The use of hops in beer was written of in 822 by the Carolingian Abbot Adalard of Corbie.[52] Flavoring beer with hops was known at least since the 9th century, but was only gradually adopted because of difficulties in establishing the right proportions of ingredients. Before that, gruit, a mix of various herbs, had been used, but did not have the same preserving properties as hops. Beer flavored without it was often spoiled soon after preparation and could not be exported. The only other alternative was to increase the alcohol content, which was rather expensive. Hopped beer was perfected in the medieval towns of Bohemia by the 13th century. German towns pioneered a new scale of operation with standardized barrel sizes that allowed for large-scale export. Previously beer had been brewed at home, but the production was now successfully replaced by medium-sized operations of about eight to ten people. This type of production spread to Holland in the 14th century and later to Flanders and Brabant, and reached England by the late 15th century.[53]

English ale and beer brewing were carried out separately, no brewer being allowed to produce both. The Brewers Company of London stated "no hops, herbs, or other like thing be put into any ale or liquore wherof ale shall be made – but only liquor (water), malt, and yeast." This comment is sometimes misquoted as a prohibition on hopped beer.[citation needed] However, hopped beer was opposed by some:

Ale is made of malte and water; and they the which do put any other thynge to ale than is rehersed, except yest, barme, or goddesgood [three words for yeast], doth sophysticat there ale. Ale for an Englysshe man is a naturall drinke. Ale muste haue these properties, it muste be fresshe and cleare, it muste not be ropy, nor smoky, nor it must haue no wefte nor tayle. Ale shulde not be dronke vnder .v. dayes olde …. Barly malte maketh better ale than Oten malte or any other corne doth … Beere is made of malte, of hoppes, and water; it is a naturall drynke for a doche [Dutch] man, and nowe of late dayes it is moche vsed in Englande to the detryment of many Englysshe men … for the drynke is a colde drynke. Yet it doth make a man fatte, and doth inflate the bely, as it doth appere by the doche mennes faces and belyes.[54]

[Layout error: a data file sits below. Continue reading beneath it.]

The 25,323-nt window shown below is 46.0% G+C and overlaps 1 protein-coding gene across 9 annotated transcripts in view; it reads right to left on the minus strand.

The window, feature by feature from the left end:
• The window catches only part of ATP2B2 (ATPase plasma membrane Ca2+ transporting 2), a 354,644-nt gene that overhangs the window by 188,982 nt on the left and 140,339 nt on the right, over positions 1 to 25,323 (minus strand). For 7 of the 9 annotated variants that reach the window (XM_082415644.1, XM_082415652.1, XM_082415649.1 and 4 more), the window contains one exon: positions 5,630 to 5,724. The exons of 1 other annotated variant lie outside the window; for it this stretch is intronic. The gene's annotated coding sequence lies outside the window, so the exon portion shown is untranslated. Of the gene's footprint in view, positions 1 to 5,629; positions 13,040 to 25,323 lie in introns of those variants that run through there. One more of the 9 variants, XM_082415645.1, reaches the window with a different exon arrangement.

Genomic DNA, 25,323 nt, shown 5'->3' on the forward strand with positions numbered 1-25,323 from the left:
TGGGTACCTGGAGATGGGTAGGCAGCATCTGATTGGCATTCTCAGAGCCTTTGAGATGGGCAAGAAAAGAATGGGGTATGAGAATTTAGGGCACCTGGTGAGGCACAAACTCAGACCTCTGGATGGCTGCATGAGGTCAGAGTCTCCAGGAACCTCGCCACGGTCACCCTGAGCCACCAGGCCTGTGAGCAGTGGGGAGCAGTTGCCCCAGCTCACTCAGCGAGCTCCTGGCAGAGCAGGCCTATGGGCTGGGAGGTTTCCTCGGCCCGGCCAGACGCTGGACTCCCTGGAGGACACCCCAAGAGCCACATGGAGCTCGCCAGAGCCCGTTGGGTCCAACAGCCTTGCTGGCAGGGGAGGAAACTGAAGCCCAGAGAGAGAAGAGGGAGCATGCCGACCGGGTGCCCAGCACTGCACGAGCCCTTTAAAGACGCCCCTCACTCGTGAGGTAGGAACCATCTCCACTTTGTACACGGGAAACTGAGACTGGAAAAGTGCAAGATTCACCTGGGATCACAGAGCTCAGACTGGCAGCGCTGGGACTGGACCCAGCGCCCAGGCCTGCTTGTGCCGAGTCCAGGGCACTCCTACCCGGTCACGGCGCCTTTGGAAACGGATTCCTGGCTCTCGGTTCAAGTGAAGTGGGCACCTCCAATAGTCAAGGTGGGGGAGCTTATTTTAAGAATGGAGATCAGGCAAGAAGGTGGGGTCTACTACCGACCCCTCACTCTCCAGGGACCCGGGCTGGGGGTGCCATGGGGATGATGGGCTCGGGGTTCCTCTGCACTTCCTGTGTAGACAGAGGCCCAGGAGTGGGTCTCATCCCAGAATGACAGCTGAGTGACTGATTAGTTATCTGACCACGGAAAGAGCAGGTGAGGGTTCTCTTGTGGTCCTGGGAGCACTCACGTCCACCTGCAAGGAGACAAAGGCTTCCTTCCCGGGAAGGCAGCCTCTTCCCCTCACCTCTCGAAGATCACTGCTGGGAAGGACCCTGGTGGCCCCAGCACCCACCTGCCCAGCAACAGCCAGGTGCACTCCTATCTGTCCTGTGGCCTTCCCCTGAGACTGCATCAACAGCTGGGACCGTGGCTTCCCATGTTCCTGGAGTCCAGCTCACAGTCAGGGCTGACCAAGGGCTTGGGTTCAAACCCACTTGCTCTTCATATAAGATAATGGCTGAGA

There is much more about beer but too much to post so go to the link(s) to really get more data on BEER! (but that's only if you're a Beer drinker! (Like me) So far - the best beer I had was in Germany and the worst hangover after that! But it was good!!!! (Also had a drink called Absence shot (after three of those we went to a Hot-ci bath to sweat it out and sober up) - But Japan also has a good beer (can't recall the name and you get get the Pony Size. When on liberty we would get the guys together have several beer's and race our rickshaws down the street in Japan and Hong Kong - I miss those days and the guys. I don't think their is any other beer manufacture who can make beer thought to be as good as German's! And I've been around the world almost twice and always had a beer(s) where I could find it. There's Great Beer - OK Beer - and lastly - there's Beer you just hate - believe me! In PI we had Sam Miguel - it would give you the Hershey trots - end up dragging your as on the grass. But it did clean you out - chow the next day didn't look good from the hangover's - but none of you did any of that - right!?
But - now I still have a beer now and then - stay away from Ale's that's not really beer (though some say it is). The stuff we get today in the U.S. is almost near beer - based on the laws of our country - but now I drink PBR's just because its cheap - but it's really not really that bad - I'm not a Budweiser fan my Brother-in-law thought it was the best - my Dad liked always the dark Atlas Prager beers - along with a shot - back when in them days.
But - its like they say - each of us has our own taste buds - and whatever taste good and that's all that counts.

O Almighty Lord God, who neither slumberest nor sleepest; Protect and assist, we beseech thee, all those who at home or abroad, by land, by sea, or in the air, are serving this country, that they, being armed with thy defence, may be preserved evermore in all perils; and being filled with wisdom and girded with strength, may do their duty to thy honour and glory; through Jesus Christ our Lord. Amen.